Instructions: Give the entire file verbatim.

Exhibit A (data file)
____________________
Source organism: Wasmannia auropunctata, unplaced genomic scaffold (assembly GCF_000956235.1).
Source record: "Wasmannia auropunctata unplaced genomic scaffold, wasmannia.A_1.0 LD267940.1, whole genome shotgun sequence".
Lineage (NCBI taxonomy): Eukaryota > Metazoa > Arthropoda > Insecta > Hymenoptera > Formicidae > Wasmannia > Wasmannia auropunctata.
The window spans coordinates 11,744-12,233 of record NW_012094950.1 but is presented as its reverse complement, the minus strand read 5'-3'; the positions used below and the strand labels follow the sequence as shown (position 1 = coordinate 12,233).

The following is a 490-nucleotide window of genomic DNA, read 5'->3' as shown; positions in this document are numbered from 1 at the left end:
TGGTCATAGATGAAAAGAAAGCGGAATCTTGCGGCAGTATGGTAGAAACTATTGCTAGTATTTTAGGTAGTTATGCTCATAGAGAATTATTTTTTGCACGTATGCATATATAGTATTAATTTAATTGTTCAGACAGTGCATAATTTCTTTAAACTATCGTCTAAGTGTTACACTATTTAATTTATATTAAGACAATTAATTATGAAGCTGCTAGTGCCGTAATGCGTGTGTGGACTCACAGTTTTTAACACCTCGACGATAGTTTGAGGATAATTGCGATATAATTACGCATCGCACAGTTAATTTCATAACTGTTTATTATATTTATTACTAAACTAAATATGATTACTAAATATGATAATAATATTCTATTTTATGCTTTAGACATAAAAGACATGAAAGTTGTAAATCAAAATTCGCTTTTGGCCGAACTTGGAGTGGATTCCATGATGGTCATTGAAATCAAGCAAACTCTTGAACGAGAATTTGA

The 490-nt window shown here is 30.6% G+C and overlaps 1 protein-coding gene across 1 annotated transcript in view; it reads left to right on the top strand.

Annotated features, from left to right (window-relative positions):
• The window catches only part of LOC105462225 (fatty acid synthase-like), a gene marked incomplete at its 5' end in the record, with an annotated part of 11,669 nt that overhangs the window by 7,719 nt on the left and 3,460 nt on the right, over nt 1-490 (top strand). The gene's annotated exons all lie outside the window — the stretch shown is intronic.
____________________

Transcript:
Source organism: Wasmannia auropunctata, unplaced genomic scaffold (assembly GCF_000956235.1).
Source record: "Wasmannia auropunctata unplaced genomic scaffold, wasmannia.A_1.0 LD267940.1, whole genome shotgun sequence".
Lineage (NCBI taxonomy): Eukaryota > Metazoa > Arthropoda > Insecta > Hymenoptera > Formicidae > Wasmannia > Wasmannia auropunctata.
The window spans coordinates 11,744-12,233 of record NW_012094950.1 but is presented as its reverse complement, the minus strand read 5'-3'; the positions used below and the strand labels follow the sequence as shown (position 1 = coordinate 12,233).

The following is a 490-nucleotide window of genomic DNA, read 5'->3' as shown; positions in this document are numbered from 1 at the left end:
TGGTCATAGATGAAAAGAAAGCGGAATCTTGCGGCAGTATGGTAGAAACTATTGCTAGTATTTTAGGTAGTTATGCTCATAGAGAATTATTTTTTGCACGTATGCATATATAGTATTAATTTAATTGTTCAGACAGTGCATAATTTCTTTAAACTATCGTCTAAGTGTTACACTATTTAATTTATATTAAGACAATTAATTATGAAGCTGCTAGTGCCGTAATGCGTGTGTGGACTCACAGTTTTTAACACCTCGACGATAGTTTGAGGATAATTGCGATATAATTACGCATCGCACAGTTAATTTCATAACTGTTTATTATATTTATTACTAAACTAAATATGATTACTAAATATGATAATAATATTCTATTTTATGCTTTAGACATAAAAGACATGAAAGTTGTAAATCAAAATTCGCTTTTGGCCGAACTTGGAGTGGATTCCATGATGGTCATTGAAATCAAGCAAACTCTTGAACGAGAATTTGA

The 490-nt window shown here is 30.6% G+C and overlaps 1 protein-coding gene across 1 annotated transcript in view; it reads left to right on the top strand.

Annotated features, from left to right (window-relative positions):
• The window catches only part of LOC105462225 (fatty acid synthase-like), a gene marked incomplete at its 5' end in the record, with an annotated part of 11,669 nt that overhangs the window by 7,719 nt on the left and 3,460 nt on the right, over nt 1-490 (top strand). The gene's annotated exons all lie outside the window — the stretch shown is intronic.